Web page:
chandising, any liberal arts degree, or
specialities in retaining, merchandising,l
or marketing, experience not neces-
sary, will be managng shops 'after train-
ing period of 3 mo-1 year, dep. on
position' to assume, and background of
candidate. Contact Rr. Raymond
Quinn, 20 W. 38th Street, New York,
Placement Services-Education Divis-
ion-The following teaching vacancies
have been reported by a school in the
Ann Arbor area: Physics/Chemistry or
Physics/Math, Drafting (can be part-
time), Cross-country/Track Coach/So-
cial Studies (the coaching is required
with this position) man, Instrumental/
Vocal Music, man. For additional infor-
mationcontact Mrs. Flynn, 3200 SAB,
Friday & Saturday
dir. Leo McCarey (1933)
THE MARX BROTHERS
"Sir, I welcome you with open
Groucho (leering) : "How late
do you stay open?"
7 & 9 Architecture
Tonight, Vacation In
Sunday, June 1,
S .. F
Glenn Yarbrough. The Voice of Our Time,
Both Hopeful and Loving. His New
Album: $4.98, Double Occupancy.
on [-1,Warner BI J- Arts Records & Tapes
MGM Presents a STANLEY KUBRICK PRODUCTION
a sPaco yssOey
SUPER PANAVISION@©4 -METROCOLOR
Douglas Duane Spencer, Education,
Dissertation: "The Career and Profes-
sonal Orientations of Non-Doctorate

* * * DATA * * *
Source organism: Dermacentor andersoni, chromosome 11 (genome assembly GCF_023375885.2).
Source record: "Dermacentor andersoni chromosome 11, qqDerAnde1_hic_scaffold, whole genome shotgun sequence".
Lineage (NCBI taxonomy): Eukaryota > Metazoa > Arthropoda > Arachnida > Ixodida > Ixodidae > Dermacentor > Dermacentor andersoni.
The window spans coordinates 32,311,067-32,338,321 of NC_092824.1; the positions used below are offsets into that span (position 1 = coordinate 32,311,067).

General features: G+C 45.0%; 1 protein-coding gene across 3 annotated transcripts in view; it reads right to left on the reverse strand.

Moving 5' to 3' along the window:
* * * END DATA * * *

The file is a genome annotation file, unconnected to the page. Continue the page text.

Faculty Members in State Colleges," on
Thursday, May 29 at 9:00 AM in
West Council Room, Rackham Building.
Chairman: J. I. Doi.
Amran Halim, Linguistics, Disserta-
tion: "Intonation in Relation to Syn-
tax in Bahasa Indonesia," on Thursday,
May 29 at 1:00 PM in 216 Gunn Build--
ing, Chairman: J. C. Catford.
Medhat Ahmed HelmyIbrahim, Elec-
trical Engineering, Dissertation: "Coup-
ling Analysis of a Loaded and Unloaded
Pair of Rectuangular Waveguide Cavi-
ties Opening in an Infinitely Conduct-
ing Ground Plane." on Thursday, -May
. 29 at 1:00 .PM in 4514 East Engineering,
Chairman: J. A; M. Lyon.
Edward Robert Lowenstein. Social1
Work and Sociology, Dissertation: "The
Attachment of East Pakistan Rural Mi-
A giant hamburger of '/4lb. U.S.
Govt. pure beef topped with let-
tuce, tomato, mayonnoise, onions,
pickles and ketchup
ALL THIS FOR ONLY
QMINO ®SPEE.Y @-RVIcE
S West of Arborlond
Ant er delightful APA revival of an American classi'!
Europe sent us Dutch Elm Disease,
German Measles and Russian Roulette.
We sent them World-Wind
Vacation Tour #225.: 4w
Now we're even.
4 whiff of satani,
by the author of
SEPTEMBER 30-OCTOBER 12
the APA hit "Pantagleize" 1
Directed by John Houseman
. G CDetkM
A satirical farce on the bumblings of bureaucracy!
I Ua IANM HA
PTP SUBSCRIPTION OFFICE OPEN
10 A.M.-1 P.M., 2-5 P.M.,
T1I-ReAWVe Afn 'uID tieAVe
3Mh (antiinr.Fnv nracwntc